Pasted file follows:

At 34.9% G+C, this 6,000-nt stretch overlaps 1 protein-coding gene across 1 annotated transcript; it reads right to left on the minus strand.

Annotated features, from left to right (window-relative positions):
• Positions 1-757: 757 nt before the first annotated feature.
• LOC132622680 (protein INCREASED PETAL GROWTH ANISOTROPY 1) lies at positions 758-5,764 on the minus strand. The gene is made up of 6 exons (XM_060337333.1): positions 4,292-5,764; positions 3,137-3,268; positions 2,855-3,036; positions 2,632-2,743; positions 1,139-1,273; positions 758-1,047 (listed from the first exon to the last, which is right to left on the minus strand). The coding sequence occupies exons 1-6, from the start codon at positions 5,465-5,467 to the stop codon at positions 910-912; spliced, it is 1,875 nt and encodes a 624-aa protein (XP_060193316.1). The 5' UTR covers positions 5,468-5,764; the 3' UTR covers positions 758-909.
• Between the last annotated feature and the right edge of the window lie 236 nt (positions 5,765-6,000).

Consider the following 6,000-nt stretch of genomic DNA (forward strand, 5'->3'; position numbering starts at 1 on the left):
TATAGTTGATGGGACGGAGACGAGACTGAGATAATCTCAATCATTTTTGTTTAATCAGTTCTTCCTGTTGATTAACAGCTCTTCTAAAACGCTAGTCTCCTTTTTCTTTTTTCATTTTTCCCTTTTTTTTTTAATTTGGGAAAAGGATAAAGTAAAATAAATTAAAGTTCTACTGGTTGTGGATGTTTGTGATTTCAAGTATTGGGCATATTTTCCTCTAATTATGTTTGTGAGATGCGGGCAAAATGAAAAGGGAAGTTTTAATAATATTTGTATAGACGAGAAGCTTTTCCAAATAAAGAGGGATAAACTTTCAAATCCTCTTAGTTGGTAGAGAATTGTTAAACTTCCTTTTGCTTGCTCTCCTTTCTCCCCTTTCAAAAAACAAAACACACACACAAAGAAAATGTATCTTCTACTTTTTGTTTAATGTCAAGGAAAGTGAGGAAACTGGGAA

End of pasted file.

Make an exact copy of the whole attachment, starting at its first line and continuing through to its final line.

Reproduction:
At 34.9% G+C, this 6,000-nt stretch overlaps 1 protein-coding gene across 1 annotated transcript; it reads right to left on the minus strand.

Annotated features, from left to right (window-relative positions):
• Positions 1-757: 757 nt before the first annotated feature.
• LOC132622680 (protein INCREASED PETAL GROWTH ANISOTROPY 1) lies at positions 758-5,764 on the minus strand. The gene is made up of 6 exons (XM_060337333.1): positions 4,292-5,764; positions 3,137-3,268; positions 2,855-3,036; positions 2,632-2,743; positions 1,139-1,273; positions 758-1,047 (listed from the first exon to the last, which is right to left on the minus strand). The coding sequence occupies exons 1-6, from the start codon at positions 5,465-5,467 to the stop codon at positions 910-912; spliced, it is 1,875 nt and encodes a 624-aa protein (XP_060193316.1). The 5' UTR covers positions 5,468-5,764; the 3' UTR covers positions 758-909.
• Between the last annotated feature and the right edge of the window lie 236 nt (positions 5,765-6,000).

Consider the following 6,000-nt stretch of genomic DNA (forward strand, 5'->3'; position numbering starts at 1 on the left):
TATAGTTGATGGGACGGAGACGAGACTGAGATAATCTCAATCATTTTTGTTTAATCAGTTCTTCCTGTTGATTAACAGCTCTTCTAAAACGCTAGTCTCCTTTTTCTTTTTTCATTTTTCCCTTTTTTTTTTAATTTGGGAAAAGGATAAAGTAAAATAAATTAAAGTTCTACTGGTTGTGGATGTTTGTGATTTCAAGTATTGGGCATATTTTCCTCTAATTATGTTTGTGAGATGCGGGCAAAATGAAAAGGGAAGTTTTAATAATATTTGTATAGACGAGAAGCTTTTCCAAATAAAGAGGGATAAACTTTCAAATCCTCTTAGTTGGTAGAGAATTGTTAAACTTCCTTTTGCTTGCTCTCCTTTCTCCCCTTTCAAAAAACAAAACACACACACAAAGAAAATGTATCTTCTACTTTTTGTTTAATGTCAAGGAAAGTGAGGAAACTGGGAA